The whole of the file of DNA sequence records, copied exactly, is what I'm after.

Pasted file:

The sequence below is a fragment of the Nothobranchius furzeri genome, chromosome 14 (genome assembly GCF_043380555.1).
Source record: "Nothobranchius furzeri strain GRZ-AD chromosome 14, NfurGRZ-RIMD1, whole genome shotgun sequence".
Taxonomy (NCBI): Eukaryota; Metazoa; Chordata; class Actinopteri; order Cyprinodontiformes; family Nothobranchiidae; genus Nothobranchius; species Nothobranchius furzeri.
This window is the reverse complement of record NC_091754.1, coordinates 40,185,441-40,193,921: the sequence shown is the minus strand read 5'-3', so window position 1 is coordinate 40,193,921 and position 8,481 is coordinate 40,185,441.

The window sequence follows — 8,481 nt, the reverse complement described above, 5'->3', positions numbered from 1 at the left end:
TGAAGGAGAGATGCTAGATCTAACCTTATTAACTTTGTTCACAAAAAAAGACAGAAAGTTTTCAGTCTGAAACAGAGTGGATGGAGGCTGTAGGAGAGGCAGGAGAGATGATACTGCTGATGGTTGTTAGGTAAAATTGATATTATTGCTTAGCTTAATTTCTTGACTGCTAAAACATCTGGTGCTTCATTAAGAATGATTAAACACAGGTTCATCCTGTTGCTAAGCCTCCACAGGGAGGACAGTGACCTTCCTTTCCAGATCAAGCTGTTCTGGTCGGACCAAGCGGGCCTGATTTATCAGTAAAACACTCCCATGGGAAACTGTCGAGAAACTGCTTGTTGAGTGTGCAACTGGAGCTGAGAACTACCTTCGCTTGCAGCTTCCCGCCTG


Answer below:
The sequence below is a fragment of the Nothobranchius furzeri genome, chromosome 14 (genome assembly GCF_043380555.1).
Source record: "Nothobranchius furzeri strain GRZ-AD chromosome 14, NfurGRZ-RIMD1, whole genome shotgun sequence".
Taxonomy (NCBI): Eukaryota; Metazoa; Chordata; class Actinopteri; order Cyprinodontiformes; family Nothobranchiidae; genus Nothobranchius; species Nothobranchius furzeri.
This window is the reverse complement of record NC_091754.1, coordinates 40,185,441-40,193,921: the sequence shown is the minus strand read 5'-3', so window position 1 is coordinate 40,193,921 and position 8,481 is coordinate 40,185,441.

The window sequence follows — 8,481 nt, the reverse complement described above, 5'->3', positions numbered from 1 at the left end:
TGAAGGAGAGATGCTAGATCTAACCTTATTAACTTTGTTCACAAAAAAAGACAGAAAGTTTTCAGTCTGAAACAGAGTGGATGGAGGCTGTAGGAGAGGCAGGAGAGATGATACTGCTGATGGTTGTTAGGTAAAATTGATATTATTGCTTAGCTTAATTTCTTGACTGCTAAAACATCTGGTGCTTCATTAAGAATGATTAAACACAGGTTCATCCTGTTGCTAAGCCTCCACAGGGAGGACAGTGACCTTCCTTTCCAGATCAAGCTGTTCTGGTCGGACCAAGCGGGCCTGATTTATCAGTAAAACACTCCCATGGGAAACTGTCGAGAAACTGCTTGTTGAGTGTGCAACTGGAGCTGAGAACTACCTTCGCTTGCAGCTTCCCGCCTG